EMEA: CyberSecure Car 15 roundup
Last week, Dresden was host to the CyberSecure Car 15 conference with experts from the automotive and security markets discussing the topic in detail. The two-day conference covered many interesting topics and some of the highlights are included in this overview.
One interesting topic posed by Dr. Rainer Holve, VP and head of connected car at Elektrobit Automotive, is the concept of security vs. safety and the interrelationship between these topics. Does security drive safety or vice versa? The view he offered is that security protects safety and there is no safety without security. If you think about it, it makes perfect sense. As concerns swirl about the connected car and the opportunity for hackers to take control of your car and make “unsafe” actions occur, the thought process behind that statement easily falls into place.
Is there a future in which autonomous theft could occur with a scenario where hackers are the “Pied Pipers” of autonomous vehicles; taking control of them and directing them in an unsafe fashion? This is something the industry needs to protect against. The connected car needs to be considered a single system, and in order to properly protect this system, all potential malicious activity needs to be prohibited from becoming contagious across the entire system.
Another interesting topic raised by a few of the speakers is whether or not the industry even knows if it has been hacked. Although there’s been many “hacks” by researchers in the news lately, what if a truly malicious hack has occurred and is lying in wait to be activated or just being used by the hackers to gather information. Are there records that can truly determine if this is the case? The popular opinion seems to be, there are not.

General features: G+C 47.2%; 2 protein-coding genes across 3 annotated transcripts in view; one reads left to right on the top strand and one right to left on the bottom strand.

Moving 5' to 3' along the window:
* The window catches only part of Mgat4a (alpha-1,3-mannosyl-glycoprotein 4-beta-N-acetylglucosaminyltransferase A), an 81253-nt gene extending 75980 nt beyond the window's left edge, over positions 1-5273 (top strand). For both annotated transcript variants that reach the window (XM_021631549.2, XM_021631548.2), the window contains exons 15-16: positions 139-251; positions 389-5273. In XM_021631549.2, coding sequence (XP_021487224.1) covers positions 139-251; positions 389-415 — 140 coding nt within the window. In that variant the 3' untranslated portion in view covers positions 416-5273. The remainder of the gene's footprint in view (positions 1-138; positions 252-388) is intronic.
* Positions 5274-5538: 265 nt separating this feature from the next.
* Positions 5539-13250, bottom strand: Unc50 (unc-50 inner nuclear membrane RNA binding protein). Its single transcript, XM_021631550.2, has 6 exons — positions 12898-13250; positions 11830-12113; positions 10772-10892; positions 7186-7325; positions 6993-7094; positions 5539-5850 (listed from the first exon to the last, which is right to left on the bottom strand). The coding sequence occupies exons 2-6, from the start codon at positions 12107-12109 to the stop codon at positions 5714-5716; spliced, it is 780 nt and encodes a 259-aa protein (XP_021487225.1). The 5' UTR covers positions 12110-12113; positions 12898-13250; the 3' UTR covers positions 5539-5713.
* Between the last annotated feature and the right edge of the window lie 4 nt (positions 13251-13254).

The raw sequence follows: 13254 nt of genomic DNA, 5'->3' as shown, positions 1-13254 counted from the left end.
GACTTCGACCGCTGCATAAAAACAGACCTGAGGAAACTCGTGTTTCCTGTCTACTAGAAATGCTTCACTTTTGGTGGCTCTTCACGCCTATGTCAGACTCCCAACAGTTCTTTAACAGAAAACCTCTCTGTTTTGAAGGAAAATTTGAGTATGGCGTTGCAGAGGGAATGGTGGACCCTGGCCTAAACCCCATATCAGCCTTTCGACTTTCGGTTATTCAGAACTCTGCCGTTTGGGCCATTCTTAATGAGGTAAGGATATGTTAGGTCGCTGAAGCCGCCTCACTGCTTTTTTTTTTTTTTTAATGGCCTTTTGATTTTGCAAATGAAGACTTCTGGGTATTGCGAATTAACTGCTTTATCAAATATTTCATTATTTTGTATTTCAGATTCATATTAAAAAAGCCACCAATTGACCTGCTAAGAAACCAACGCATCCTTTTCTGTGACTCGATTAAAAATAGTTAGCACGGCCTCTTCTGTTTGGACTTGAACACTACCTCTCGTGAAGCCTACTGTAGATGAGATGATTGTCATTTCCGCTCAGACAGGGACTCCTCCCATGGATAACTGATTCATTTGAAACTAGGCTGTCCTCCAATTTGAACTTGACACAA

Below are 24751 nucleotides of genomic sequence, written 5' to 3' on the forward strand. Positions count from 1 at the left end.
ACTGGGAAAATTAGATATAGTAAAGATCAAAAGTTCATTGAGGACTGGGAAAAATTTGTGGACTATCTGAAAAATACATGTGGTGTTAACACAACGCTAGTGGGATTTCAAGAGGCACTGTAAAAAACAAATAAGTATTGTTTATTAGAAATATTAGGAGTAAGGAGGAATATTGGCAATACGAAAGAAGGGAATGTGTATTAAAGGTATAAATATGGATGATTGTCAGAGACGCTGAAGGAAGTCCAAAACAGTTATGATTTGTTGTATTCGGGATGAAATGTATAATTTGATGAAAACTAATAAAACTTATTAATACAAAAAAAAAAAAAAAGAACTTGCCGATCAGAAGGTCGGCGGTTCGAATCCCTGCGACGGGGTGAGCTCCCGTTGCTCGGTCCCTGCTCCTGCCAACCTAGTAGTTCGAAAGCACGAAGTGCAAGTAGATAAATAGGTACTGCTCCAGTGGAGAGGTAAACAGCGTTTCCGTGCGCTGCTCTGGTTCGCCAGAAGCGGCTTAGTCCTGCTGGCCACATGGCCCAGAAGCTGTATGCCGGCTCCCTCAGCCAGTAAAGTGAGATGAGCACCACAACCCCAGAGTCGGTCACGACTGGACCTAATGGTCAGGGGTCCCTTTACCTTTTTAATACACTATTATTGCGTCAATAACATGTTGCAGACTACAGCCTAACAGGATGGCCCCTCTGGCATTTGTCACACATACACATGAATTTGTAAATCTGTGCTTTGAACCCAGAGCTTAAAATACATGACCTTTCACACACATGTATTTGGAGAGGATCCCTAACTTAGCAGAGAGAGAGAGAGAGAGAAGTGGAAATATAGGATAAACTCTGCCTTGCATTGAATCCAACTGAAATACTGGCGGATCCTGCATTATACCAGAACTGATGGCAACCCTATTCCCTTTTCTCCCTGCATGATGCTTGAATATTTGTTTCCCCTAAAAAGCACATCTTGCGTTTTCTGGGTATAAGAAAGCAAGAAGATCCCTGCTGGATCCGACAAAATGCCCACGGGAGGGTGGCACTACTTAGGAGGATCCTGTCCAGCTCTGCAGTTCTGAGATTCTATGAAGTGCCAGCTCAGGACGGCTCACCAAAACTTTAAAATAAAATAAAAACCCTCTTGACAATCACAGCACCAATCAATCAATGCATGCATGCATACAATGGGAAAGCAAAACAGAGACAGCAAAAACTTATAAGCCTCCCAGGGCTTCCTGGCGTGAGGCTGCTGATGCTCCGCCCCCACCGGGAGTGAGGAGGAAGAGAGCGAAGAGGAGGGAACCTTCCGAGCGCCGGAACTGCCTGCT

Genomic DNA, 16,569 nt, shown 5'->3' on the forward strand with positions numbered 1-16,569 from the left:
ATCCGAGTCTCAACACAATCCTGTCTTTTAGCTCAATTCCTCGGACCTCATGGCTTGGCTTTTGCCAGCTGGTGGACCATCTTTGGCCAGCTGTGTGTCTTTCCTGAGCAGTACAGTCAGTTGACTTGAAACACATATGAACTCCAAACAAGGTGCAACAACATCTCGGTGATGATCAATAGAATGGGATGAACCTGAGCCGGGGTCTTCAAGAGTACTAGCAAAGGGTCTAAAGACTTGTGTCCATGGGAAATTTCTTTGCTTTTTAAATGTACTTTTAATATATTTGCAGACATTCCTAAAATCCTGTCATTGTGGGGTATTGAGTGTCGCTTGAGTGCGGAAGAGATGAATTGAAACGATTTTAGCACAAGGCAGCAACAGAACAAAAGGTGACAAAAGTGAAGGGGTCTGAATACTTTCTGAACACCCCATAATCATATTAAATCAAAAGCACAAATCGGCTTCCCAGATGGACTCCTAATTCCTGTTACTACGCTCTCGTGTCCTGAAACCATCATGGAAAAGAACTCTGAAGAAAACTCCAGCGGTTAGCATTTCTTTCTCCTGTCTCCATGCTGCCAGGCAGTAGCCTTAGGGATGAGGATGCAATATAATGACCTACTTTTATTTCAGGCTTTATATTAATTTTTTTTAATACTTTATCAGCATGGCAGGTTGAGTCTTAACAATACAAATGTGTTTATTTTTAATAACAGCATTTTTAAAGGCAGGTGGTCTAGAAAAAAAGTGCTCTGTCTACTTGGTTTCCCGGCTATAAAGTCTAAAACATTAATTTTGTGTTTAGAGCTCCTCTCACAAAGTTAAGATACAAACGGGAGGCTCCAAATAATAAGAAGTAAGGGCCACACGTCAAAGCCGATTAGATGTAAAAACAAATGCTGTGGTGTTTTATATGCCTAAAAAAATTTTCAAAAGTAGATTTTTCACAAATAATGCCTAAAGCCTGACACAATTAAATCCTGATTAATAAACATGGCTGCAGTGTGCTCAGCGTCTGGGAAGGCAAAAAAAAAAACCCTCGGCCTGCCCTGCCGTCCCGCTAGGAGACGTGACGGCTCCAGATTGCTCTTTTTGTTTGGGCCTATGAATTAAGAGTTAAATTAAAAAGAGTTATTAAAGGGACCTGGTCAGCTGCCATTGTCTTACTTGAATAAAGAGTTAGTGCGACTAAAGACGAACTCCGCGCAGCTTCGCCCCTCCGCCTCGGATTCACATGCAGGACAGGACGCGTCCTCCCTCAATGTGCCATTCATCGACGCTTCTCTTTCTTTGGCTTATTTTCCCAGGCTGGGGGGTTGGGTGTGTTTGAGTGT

Many presenters also talked about the statistic that there are more than 50 attack surfaces in the vehicle and that figure could continue to grow. The connected car is a very complex computer that needs proper protection. Below is a visual from Intel highlighting some of the key attack surfaces of concern.
A company called TowerSec discussed its solution for intrusion detection and prevention in the connected car. The solution turns an ECU gateway into a connected car firewall. I’ve been waiting to hear this concept discussed more widely in the industry and wonder when we’ll see established security giants jump on this bandwagon. The video below helps to visualize how this solution works.
These are just a few highlights of the event, which shared a great deal of thought-provoking topics. More information can be found via the event organizers Automotive Knowledge Associates.
Like what you read? Follow me on twitter!
Claudia Bacco, Managing Director – EMEA for RCR Wireless News, has spent her entire career in telecom, IT and security. Having experience as an operator, software and hardware vendor and as a well-known industry analyst, she has many opinions on the market. She’ll be sharing those opinions along with ongoing trend analysis for RCR Wireless News.